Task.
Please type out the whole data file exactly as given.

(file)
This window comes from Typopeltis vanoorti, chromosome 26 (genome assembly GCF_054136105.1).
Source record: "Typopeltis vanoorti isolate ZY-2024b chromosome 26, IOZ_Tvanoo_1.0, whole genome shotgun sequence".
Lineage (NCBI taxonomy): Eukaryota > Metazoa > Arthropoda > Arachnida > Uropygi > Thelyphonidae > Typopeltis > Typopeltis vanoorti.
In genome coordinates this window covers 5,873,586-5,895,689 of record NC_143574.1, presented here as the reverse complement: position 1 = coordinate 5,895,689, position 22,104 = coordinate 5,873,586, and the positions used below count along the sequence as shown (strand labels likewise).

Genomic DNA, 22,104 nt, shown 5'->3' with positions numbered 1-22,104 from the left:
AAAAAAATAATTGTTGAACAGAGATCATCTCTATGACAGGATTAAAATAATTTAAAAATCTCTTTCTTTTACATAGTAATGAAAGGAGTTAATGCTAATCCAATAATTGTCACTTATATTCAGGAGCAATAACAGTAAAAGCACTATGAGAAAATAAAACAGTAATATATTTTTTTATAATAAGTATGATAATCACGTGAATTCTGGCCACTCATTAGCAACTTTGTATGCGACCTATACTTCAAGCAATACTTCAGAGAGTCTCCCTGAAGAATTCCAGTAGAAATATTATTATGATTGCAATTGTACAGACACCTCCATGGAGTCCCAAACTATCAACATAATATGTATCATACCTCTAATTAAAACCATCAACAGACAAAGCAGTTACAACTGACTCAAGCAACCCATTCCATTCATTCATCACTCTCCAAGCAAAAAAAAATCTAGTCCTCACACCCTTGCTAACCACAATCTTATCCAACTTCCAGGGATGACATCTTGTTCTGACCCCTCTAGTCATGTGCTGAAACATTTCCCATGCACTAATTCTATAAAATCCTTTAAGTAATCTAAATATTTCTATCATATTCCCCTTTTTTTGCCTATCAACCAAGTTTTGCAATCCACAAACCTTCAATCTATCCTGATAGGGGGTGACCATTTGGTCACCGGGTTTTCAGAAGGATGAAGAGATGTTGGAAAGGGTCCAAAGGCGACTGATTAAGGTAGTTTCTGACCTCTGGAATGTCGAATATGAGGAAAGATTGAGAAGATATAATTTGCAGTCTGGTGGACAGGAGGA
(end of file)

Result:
This window comes from Typopeltis vanoorti, chromosome 26 (genome assembly GCF_054136105.1).
Source record: "Typopeltis vanoorti isolate ZY-2024b chromosome 26, IOZ_Tvanoo_1.0, whole genome shotgun sequence".
Lineage (NCBI taxonomy): Eukaryota > Metazoa > Arthropoda > Arachnida > Uropygi > Thelyphonidae > Typopeltis > Typopeltis vanoorti.
In genome coordinates this window covers 5,873,586-5,895,689 of record NC_143574.1, presented here as the reverse complement: position 1 = coordinate 5,895,689, position 22,104 = coordinate 5,873,586, and the positions used below count along the sequence as shown (strand labels likewise).

Genomic DNA, 22,104 nt, shown 5'->3' with positions numbered 1-22,104 from the left:
AAAAAAATAATTGTTGAACAGAGATCATCTCTATGACAGGATTAAAATAATTTAAAAATCTCTTTCTTTTACATAGTAATGAAAGGAGTTAATGCTAATCCAATAATTGTCACTTATATTCAGGAGCAATAACAGTAAAAGCACTATGAGAAAATAAAACAGTAATATATTTTTTTATAATAAGTATGATAATCACGTGAATTCTGGCCACTCATTAGCAACTTTGTATGCGACCTATACTTCAAGCAATACTTCAGAGAGTCTCCCTGAAGAATTCCAGTAGAAATATTATTATGATTGCAATTGTACAGACACCTCCATGGAGTCCCAAACTATCAACATAATATGTATCATACCTCTAATTAAAACCATCAACAGACAAAGCAGTTACAACTGACTCAAGCAACCCATTCCATTCATTCATCACTCTCCAAGCAAAAAAAAATCTAGTCCTCACACCCTTGCTAACCACAATCTTATCCAACTTCCAGGGATGACATCTTGTTCTGACCCCTCTAGTCATGTGCTGAAACATTTCCCATGCACTAATTCTATAAAATCCTTTAAGTAATCTAAATATTTCTATCATATTCCCCTTTTTTTGCCTATCAACCAAGTTTTGCAATCCACAAACCTTCAATCTATCCTGATAGGGGGTGACCATTTGGTCACCGGGTTTTCAGAAGGATGAAGAGATGTTGGAAAGGGTCCAAAGGCGACTGATTAAGGTAGTTTCTGACCTCTGGAATGTCGAATATGAGGAAAGATTGAGAAGATATAATTTGCAGTCTGGTGGACAGGAGGA